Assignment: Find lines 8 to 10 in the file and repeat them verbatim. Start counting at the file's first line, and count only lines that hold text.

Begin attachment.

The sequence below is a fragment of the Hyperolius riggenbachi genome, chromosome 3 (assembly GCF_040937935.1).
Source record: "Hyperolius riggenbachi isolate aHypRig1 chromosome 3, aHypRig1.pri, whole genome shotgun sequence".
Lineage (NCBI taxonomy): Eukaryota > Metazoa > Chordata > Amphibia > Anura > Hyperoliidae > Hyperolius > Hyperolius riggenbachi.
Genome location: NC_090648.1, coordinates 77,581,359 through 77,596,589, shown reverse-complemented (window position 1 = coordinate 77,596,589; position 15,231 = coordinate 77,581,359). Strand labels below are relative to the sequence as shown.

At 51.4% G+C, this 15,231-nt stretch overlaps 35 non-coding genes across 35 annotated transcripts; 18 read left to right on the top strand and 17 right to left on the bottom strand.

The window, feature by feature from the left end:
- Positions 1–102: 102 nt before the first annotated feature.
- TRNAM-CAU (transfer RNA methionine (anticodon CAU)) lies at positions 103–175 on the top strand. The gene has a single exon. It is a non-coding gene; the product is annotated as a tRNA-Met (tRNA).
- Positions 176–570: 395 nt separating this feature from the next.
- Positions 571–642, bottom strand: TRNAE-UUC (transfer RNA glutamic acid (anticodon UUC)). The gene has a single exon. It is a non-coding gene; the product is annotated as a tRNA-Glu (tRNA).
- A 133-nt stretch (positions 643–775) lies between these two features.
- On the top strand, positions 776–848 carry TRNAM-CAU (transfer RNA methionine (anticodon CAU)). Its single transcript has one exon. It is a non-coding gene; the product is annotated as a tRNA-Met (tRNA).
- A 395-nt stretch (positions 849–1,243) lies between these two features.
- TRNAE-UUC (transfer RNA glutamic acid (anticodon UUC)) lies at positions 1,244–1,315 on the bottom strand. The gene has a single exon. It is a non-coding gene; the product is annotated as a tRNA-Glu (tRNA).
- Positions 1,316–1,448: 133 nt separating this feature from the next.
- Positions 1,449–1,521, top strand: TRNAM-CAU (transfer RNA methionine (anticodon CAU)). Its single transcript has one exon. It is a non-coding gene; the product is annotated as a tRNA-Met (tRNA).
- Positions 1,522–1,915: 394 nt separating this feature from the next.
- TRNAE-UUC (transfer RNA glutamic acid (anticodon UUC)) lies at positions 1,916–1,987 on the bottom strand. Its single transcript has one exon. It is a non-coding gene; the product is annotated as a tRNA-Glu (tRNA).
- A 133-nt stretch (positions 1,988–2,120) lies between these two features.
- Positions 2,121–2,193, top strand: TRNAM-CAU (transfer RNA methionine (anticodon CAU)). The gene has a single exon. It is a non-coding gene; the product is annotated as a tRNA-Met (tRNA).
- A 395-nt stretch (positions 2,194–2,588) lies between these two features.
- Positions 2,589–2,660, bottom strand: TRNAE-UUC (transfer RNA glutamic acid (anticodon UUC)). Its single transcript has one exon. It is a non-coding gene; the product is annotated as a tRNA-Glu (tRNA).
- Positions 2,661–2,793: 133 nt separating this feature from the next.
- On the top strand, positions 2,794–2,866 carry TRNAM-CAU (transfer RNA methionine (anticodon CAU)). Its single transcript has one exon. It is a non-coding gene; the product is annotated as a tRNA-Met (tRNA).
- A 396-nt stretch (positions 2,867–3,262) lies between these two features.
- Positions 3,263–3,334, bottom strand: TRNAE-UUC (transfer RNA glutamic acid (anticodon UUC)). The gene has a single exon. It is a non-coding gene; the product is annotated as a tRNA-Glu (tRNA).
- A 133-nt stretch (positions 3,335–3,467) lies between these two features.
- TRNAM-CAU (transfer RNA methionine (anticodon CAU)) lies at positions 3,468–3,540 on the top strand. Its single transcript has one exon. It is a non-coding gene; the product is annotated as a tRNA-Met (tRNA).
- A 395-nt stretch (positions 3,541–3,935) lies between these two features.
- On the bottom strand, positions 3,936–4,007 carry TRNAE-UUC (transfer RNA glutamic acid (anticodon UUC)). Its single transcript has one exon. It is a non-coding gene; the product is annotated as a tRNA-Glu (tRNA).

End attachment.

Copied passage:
- TRNAM-CAU (transfer RNA methionine (anticodon CAU)) lies at positions 103–175 on the top strand. The gene has a single exon. It is a non-coding gene; the product is annotated as a tRNA-Met (tRNA).
- Positions 176–570: 395 nt separating this feature from the next.
- Positions 571–642, bottom strand: TRNAE-UUC (transfer RNA glutamic acid (anticodon UUC)). The gene has a single exon. It is a non-coding gene; the product is annotated as a tRNA-Glu (tRNA).